Austin’s Soapbox: Is 2 Guns Sexist?
[Note: The following article contains spoilers for 2 Guns. If you do not wish to have this film spoiled for you, read on at your own risk.]
Women in film. Action films to be exact.
A week ago, we saw the release of Baltasar Kormákur’s latest action flick, 2 Guns, starring Mark Wahlberg and Denzel Washington. We here at Stars & Popcorn enjoyed the film a lot. It’s a great action movie with humor and explosions. What more do you want?
Will we remember this film years from now as one of the greatest of a generation? Of course not. It’s a fairly shallow action movie. But this movie has been getting a lot of press due to its misogynistic portrayal of women. So let’s try to break this down. Is 2 Guns an innocent ‘guy’ movie, or a terrible statement on the state of women in society?
Damsels not in distress.
As we know, 2 Guns follows the story of Wahlberg and Washington’s characters, Stig and Bobby Beans, as they are forced to work together. There is a great cast of actors in this film, including Bill Paxton and Edward James Olmos. But there is only one actress featured in the film, Paula Patton. She plays Deb, Bobby’s much younger romantic partner and fellow DEA agent. Ultimately, we learn that she is responsible for setting up Bobby and Stig and she is murdered by the Mexican cartel at the end of the second act. And this is what has been popping up in the news lately.
It’s bad enough that there is only one actress with a substantial speaking role, but she doesn’t even make it to the end of the film. She’s little more than the catalyst for the story and eye candy for the audience (it doesn’t help that she also has a nude scene in the film). So are those speaking out against 2 Guns right? Did Kormákur create a film that puts down women?
That’s a tough question, but I am inclined to say no. As I pointed out, there are a lot of arguments against the movie. But I can’t help but notice that 2 Guns is the archetypal buddy cop ‘bromance’ movie. The romantic storyline gives Bobby some motivation throughout the film, but the most important relationship is that of Bobby and Stig. Even at the end of the movie, Stig points out to Bobby that they’re family now. They’ve gone through a lot and now have a stronger bond. And that’s the point. The gender of the main characters isn’t necessarily important, except in defining the movie’s shallow genre.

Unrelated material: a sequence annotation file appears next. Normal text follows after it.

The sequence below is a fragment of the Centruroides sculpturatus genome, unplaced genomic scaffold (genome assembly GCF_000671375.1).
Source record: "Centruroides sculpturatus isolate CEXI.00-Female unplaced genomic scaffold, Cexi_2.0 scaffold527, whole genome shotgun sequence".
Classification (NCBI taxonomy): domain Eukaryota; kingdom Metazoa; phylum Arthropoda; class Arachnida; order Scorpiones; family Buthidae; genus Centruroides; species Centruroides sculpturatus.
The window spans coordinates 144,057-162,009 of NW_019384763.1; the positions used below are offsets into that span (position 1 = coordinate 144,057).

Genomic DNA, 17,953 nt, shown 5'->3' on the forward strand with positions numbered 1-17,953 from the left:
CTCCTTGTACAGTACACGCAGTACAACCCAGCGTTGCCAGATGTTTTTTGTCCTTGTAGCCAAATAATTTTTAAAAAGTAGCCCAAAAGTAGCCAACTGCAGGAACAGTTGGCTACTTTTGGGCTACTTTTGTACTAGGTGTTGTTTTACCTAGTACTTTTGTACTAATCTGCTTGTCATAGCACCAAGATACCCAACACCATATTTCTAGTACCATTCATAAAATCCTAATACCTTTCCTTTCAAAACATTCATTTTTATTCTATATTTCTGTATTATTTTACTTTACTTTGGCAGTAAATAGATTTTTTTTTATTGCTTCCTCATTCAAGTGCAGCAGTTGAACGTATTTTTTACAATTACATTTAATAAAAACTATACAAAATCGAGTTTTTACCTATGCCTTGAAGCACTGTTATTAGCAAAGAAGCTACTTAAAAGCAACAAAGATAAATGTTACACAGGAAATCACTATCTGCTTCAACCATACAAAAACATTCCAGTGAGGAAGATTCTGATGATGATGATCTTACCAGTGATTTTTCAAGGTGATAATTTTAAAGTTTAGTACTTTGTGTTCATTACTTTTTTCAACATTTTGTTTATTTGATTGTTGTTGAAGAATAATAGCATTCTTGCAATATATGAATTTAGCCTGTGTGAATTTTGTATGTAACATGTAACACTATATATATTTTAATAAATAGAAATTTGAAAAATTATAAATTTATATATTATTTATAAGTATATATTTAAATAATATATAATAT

At least she gets to hold a gun. Right?
Another reason the film has come under fire is because of supporters of the Bechdel movie test. For those that don’t know, this is a test presumed to be able to determine whether or not a given film’s female characters can or should be considered full characters. It consists only of three questions:
- 1. Are there at least two named women in the film?
- 2. Do they talk to each other?
- 3. Do they talk about something other than a man?
It is surprising how many movies fail this test. It is estimated that only 53 percent of films pass it in a meaningful way. It is a sad indictment on the entertainment industry, and many directors, including Jason Reitman, have spoken out in support of the test.
That being said, 2 Guns is an anomaly. As stated before, the most important aspect of the film is Bobby and Stig’s relationship, or bromance. And more importantly, the Bechdel test is, in my opinion, to be used to look at the film industry as a whole. We cannot judge a single film by its failing of this test. Yes, it is a disgrace that so many films fail, but that’s the point. So many films fail. We can track the trend of the industry, but not damn a film because it fails. So with that being said, 2 Guns is not sexist, but women are far from its focus. Hopefully we’ll see a change in the industry.
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